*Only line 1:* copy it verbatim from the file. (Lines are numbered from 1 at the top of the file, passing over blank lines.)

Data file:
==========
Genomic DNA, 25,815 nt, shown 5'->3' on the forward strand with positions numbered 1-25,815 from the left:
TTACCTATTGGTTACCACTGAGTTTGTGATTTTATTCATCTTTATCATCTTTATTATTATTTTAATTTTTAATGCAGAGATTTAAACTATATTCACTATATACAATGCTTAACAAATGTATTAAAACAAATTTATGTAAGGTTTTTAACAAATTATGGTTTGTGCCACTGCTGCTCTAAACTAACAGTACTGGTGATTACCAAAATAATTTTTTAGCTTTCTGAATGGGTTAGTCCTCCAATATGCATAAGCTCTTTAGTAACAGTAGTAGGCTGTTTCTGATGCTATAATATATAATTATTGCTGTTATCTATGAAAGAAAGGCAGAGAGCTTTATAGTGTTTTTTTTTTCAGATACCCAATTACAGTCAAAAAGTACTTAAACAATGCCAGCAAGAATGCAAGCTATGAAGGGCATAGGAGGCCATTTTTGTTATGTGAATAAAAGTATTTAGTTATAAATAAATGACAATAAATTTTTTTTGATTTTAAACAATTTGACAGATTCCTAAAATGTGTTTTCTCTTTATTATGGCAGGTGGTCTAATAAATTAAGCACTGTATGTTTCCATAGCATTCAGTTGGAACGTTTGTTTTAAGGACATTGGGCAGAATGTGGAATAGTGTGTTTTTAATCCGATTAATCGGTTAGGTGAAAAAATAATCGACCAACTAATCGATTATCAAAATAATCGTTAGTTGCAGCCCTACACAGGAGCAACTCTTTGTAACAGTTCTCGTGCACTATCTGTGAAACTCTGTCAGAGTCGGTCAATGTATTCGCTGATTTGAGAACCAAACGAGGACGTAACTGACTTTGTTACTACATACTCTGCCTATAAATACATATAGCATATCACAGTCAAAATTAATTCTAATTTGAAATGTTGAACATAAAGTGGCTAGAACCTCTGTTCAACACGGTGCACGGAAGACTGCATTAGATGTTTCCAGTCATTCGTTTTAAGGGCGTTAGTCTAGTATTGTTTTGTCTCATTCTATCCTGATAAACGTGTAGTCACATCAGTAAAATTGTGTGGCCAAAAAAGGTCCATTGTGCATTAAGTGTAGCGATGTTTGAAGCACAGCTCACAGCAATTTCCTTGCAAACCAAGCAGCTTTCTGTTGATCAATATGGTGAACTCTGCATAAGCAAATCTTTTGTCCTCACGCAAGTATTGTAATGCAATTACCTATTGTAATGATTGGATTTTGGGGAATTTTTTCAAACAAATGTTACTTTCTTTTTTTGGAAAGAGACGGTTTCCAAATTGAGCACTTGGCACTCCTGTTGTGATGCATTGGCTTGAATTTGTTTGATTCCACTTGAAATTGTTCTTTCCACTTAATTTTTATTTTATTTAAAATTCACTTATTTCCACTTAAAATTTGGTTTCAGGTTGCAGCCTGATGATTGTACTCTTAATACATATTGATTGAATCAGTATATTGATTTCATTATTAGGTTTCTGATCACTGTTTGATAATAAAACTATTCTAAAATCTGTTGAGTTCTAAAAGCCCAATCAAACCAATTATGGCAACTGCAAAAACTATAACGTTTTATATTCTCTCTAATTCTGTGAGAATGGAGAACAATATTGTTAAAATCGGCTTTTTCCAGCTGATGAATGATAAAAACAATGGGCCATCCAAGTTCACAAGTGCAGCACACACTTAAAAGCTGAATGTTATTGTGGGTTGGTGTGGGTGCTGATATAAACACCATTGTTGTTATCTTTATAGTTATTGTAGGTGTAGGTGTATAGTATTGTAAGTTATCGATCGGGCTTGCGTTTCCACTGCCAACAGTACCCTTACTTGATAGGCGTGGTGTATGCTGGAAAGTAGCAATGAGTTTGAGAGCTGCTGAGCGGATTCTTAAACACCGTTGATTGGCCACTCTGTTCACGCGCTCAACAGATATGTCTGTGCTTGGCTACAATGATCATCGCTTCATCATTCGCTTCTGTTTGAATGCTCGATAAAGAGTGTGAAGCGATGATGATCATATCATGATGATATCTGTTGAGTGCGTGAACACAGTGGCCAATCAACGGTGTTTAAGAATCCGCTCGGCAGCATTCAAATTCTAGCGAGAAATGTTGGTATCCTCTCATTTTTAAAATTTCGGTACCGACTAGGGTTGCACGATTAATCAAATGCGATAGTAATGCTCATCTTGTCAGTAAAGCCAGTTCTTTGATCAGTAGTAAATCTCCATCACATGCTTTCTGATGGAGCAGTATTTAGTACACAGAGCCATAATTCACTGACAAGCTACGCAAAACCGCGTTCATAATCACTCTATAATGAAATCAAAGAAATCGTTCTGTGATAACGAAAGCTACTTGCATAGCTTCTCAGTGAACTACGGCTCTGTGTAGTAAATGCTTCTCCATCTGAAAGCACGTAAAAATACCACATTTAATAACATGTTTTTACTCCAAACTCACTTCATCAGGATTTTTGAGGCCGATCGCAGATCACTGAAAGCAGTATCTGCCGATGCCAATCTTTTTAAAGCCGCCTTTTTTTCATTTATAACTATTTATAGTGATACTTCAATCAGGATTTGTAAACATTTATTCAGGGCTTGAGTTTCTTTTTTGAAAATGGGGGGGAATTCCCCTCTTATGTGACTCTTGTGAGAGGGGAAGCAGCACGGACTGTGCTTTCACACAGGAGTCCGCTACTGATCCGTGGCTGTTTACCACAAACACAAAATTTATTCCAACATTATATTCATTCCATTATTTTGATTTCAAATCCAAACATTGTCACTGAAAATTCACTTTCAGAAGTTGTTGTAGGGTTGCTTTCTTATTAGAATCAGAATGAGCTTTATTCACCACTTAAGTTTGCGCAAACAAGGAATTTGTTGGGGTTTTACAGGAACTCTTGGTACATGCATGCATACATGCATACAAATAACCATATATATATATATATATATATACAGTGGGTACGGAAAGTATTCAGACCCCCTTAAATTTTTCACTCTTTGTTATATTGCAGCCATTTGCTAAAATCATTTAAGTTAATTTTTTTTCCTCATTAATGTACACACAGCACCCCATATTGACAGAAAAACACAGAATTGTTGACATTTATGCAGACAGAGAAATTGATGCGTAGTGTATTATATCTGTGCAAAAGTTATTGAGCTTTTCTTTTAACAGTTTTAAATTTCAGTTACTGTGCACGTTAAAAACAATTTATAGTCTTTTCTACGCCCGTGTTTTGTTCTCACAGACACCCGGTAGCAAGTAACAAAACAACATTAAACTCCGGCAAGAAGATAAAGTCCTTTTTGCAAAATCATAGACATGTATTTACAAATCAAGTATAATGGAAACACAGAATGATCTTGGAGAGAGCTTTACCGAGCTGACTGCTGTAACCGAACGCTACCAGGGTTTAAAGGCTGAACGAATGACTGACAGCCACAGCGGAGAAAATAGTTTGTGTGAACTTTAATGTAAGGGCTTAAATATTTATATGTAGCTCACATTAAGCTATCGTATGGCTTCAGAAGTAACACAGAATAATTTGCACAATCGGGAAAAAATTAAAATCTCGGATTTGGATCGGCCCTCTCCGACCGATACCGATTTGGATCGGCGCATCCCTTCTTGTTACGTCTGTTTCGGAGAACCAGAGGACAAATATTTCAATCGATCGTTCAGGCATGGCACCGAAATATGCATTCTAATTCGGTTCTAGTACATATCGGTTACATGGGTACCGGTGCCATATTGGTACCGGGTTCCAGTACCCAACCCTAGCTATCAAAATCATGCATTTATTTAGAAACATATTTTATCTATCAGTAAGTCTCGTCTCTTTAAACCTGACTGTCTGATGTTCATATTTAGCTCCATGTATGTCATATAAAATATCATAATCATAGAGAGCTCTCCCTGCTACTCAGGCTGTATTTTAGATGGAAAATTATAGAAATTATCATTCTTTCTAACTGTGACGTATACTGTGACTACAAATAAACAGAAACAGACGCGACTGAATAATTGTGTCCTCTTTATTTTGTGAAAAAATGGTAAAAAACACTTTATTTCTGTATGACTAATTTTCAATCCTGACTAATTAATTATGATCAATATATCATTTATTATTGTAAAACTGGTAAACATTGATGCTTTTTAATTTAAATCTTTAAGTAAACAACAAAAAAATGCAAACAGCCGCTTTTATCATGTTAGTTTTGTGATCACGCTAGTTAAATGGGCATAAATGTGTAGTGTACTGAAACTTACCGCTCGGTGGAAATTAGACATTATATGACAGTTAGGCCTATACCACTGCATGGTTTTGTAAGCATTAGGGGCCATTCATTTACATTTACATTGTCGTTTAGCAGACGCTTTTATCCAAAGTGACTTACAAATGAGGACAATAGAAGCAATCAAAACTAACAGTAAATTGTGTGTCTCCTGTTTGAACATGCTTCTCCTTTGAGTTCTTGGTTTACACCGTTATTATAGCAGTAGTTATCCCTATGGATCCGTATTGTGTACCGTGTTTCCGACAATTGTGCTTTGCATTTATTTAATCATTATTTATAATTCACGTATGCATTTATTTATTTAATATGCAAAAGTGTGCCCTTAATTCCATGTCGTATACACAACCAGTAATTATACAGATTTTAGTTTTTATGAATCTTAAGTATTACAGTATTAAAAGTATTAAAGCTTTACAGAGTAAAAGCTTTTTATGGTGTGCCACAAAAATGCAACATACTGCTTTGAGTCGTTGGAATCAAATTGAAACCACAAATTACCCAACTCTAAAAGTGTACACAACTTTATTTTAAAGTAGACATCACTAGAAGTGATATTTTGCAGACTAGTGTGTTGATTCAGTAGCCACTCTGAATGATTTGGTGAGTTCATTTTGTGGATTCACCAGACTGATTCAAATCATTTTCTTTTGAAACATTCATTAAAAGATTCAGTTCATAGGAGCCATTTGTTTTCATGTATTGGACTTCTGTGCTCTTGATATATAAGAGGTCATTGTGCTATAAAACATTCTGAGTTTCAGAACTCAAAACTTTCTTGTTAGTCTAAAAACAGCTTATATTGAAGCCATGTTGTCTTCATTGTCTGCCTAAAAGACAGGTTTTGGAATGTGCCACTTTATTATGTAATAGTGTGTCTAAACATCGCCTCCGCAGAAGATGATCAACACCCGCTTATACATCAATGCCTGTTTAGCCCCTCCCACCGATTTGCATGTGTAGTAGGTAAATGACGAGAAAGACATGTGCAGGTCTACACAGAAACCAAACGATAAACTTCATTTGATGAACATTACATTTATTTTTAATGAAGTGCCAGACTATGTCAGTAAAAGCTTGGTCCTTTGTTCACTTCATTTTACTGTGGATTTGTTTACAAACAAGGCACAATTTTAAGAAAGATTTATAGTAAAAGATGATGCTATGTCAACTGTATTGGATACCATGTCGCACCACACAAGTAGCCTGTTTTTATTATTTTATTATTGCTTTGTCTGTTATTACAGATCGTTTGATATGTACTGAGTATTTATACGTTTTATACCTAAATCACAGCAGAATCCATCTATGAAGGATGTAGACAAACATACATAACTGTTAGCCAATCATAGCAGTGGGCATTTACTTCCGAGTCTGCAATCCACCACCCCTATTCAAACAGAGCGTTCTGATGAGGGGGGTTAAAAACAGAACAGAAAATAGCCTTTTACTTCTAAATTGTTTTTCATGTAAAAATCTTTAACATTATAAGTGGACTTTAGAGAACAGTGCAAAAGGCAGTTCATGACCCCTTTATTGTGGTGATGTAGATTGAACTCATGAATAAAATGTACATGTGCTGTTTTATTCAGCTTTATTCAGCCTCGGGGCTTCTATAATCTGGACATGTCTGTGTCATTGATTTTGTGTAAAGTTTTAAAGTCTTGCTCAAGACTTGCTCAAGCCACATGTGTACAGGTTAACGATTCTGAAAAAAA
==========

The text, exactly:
Genomic DNA, 25,815 nt, shown 5'->3' on the forward strand with positions numbered 1-25,815 from the left: